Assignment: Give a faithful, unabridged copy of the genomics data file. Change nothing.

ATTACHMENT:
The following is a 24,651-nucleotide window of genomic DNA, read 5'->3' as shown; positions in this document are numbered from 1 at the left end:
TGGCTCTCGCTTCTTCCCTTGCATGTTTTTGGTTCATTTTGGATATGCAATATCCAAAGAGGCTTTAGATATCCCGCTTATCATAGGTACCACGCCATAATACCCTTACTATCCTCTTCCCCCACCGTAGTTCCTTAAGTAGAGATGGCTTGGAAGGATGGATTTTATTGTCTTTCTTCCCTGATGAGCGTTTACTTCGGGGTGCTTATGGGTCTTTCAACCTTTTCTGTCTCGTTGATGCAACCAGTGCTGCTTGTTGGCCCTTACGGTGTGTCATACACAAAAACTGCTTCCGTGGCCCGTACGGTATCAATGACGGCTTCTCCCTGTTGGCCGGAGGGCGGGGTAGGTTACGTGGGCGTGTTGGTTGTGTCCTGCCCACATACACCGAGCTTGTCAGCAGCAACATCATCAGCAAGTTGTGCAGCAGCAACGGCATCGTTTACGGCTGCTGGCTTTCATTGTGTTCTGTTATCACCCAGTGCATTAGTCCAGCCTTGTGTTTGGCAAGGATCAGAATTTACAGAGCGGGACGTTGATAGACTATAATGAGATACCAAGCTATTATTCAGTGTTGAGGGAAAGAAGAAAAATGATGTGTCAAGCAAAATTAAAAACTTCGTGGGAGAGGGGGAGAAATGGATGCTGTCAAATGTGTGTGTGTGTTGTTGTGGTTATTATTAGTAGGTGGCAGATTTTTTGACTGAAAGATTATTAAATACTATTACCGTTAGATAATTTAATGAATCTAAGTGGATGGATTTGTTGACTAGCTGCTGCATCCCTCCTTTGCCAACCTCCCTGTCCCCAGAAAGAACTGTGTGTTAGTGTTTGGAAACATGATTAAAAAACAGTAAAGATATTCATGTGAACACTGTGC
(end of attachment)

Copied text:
The following is a 24,651-nucleotide window of genomic DNA, read 5'->3' as shown; positions in this document are numbered from 1 at the left end:
TGGCTCTCGCTTCTTCCCTTGCATGTTTTTGGTTCATTTTGGATATGCAATATCCAAAGAGGCTTTAGATATCCCGCTTATCATAGGTACCACGCCATAATACCCTTACTATCCTCTTCCCCCACCGTAGTTCCTTAAGTAGAGATGGCTTGGAAGGATGGATTTTATTGTCTTTCTTCCCTGATGAGCGTTTACTTCGGGGTGCTTATGGGTCTTTCAACCTTTTCTGTCTCGTTGATGCAACCAGTGCTGCTTGTTGGCCCTTACGGTGTGTCATACACAAAAACTGCTTCCGTGGCCCGTACGGTATCAATGACGGCTTCTCCCTGTTGGCCGGAGGGCGGGGTAGGTTACGTGGGCGTGTTGGTTGTGTCCTGCCCACATACACCGAGCTTGTCAGCAGCAACATCATCAGCAAGTTGTGCAGCAGCAACGGCATCGTTTACGGCTGCTGGCTTTCATTGTGTTCTGTTATCACCCAGTGCATTAGTCCAGCCTTGTGTTTGGCAAGGATCAGAATTTACAGAGCGGGACGTTGATAGACTATAATGAGATACCAAGCTATTATTCAGTGTTGAGGGAAAGAAGAAAAATGATGTGTCAAGCAAAATTAAAAACTTCGTGGGAGAGGGGGAGAAATGGATGCTGTCAAATGTGTGTGTGTGTTGTTGTGGTTATTATTAGTAGGTGGCAGATTTTTTGACTGAAAGATTATTAAATACTATTACCGTTAGATAATTTAATGAATCTAAGTGGATGGATTTGTTGACTAGCTGCTGCATCCCTCCTTTGCCAACCTCCCTGTCCCCAGAAAGAACTGTGTGTTAGTGTTTGGAAACATGATTAAAAAACAGTAAAGATATTCATGTGAACACTGTGC